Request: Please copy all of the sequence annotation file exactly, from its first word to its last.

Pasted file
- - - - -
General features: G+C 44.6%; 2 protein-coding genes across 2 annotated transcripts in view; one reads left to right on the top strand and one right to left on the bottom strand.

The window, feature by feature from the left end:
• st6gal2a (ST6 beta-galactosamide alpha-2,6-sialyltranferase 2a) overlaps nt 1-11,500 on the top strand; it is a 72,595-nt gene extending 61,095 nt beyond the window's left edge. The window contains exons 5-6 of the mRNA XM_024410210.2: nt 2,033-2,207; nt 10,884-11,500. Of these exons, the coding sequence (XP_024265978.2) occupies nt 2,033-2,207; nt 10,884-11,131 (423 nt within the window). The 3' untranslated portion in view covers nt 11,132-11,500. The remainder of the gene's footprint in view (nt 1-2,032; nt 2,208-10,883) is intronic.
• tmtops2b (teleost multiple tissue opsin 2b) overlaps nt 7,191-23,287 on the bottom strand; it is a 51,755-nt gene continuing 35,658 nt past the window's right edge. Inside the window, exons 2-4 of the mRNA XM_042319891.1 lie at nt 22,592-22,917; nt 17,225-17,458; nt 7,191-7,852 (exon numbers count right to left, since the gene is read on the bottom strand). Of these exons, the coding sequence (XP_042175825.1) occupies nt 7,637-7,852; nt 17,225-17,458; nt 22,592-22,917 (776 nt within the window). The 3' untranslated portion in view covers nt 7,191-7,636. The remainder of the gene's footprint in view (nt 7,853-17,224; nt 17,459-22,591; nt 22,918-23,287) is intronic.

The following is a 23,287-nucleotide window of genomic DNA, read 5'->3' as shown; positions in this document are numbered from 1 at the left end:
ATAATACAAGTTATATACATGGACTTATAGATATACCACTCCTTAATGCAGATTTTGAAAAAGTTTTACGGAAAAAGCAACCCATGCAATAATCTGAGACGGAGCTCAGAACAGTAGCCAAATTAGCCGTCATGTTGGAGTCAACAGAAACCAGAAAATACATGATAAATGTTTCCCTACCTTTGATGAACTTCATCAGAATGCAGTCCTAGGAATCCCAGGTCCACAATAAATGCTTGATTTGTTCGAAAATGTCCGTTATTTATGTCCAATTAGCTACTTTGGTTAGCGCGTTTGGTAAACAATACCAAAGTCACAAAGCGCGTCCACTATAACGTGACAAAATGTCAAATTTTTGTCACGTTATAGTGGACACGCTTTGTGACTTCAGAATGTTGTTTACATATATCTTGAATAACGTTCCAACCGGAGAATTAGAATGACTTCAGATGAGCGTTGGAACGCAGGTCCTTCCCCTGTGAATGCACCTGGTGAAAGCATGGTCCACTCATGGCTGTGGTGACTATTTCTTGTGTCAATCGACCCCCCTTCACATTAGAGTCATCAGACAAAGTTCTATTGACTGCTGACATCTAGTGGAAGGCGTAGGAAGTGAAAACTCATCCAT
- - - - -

General features: G+C 44.6%; 2 protein-coding genes across 2 annotated transcripts in view; one reads left to right on the top strand and one right to left on the bottom strand.

The window, feature by feature from the left end:
• st6gal2a (ST6 beta-galactosamide alpha-2,6-sialyltranferase 2a) overlaps nt 1-11,500 on the top strand; it is a 72,595-nt gene extending 61,095 nt beyond the window's left edge. The window contains exons 5-6 of the mRNA XM_024410210.2: nt 2,033-2,207; nt 10,884-11,500. Of these exons, the coding sequence (XP_024265978.2) occupies nt 2,033-2,207; nt 10,884-11,131 (423 nt within the window). The 3' untranslated portion in view covers nt 11,132-11,500. The remainder of the gene's footprint in view (nt 1-2,032; nt 2,208-10,883) is intronic.
• tmtops2b (teleost multiple tissue opsin 2b) overlaps nt 7,191-23,287 on the bottom strand; it is a 51,755-nt gene continuing 35,658 nt past the window's right edge. Inside the window, exons 2-4 of the mRNA XM_042319891.1 lie at nt 22,592-22,917; nt 17,225-17,458; nt 7,191-7,852 (exon numbers count right to left, since the gene is read on the bottom strand). Of these exons, the coding sequence (XP_042175825.1) occupies nt 7,637-7,852; nt 17,225-17,458; nt 22,592-22,917 (776 nt within the window). The 3' untranslated portion in view covers nt 7,191-7,636. The remainder of the gene's footprint in view (nt 7,853-17,224; nt 17,459-22,591; nt 22,918-23,287) is intronic.

The following is a 23,287-nucleotide window of genomic DNA, read 5'->3' as shown; positions in this document are numbered from 1 at the left end:
ATAATACAAGTTATATACATGGACTTATAGATATACCACTCCTTAATGCAGATTTTGAAAAAGTTTTACGGAAAAAGCAACCCATGCAATAATCTGAGACGGAGCTCAGAACAGTAGCCAAATTAGCCGTCATGTTGGAGTCAACAGAAACCAGAAAATACATGATAAATGTTTCCCTACCTTTGATGAACTTCATCAGAATGCAGTCCTAGGAATCCCAGGTCCACAATAAATGCTTGATTTGTTCGAAAATGTCCGTTATTTATGTCCAATTAGCTACTTTGGTTAGCGCGTTTGGTAAACAATACCAAAGTCACAAAGCGCGTCCACTATAACGTGACAAAATGTCAAATTTTTGTCACGTTATAGTGGACACGCTTTGTGACTTCAGAATGTTGTTTACATATATCTTGAATAACGTTCCAACCGGAGAATTAGAATGACTTCAGATGAGCGTTGGAACGCAGGTCCTTCCCCTGTGAATGCACCTGGTGAAAGCATGGTCCACTCATGGCTGTGGTGACTATTTCTTGTGTCAATCGACCCCCCTTCACATTAGAGTCATCAGACAAAGTTCTATTGACTGCTGACATCTAGTGGAAGGCGTAGGAAGTGAAAACTCATCCAT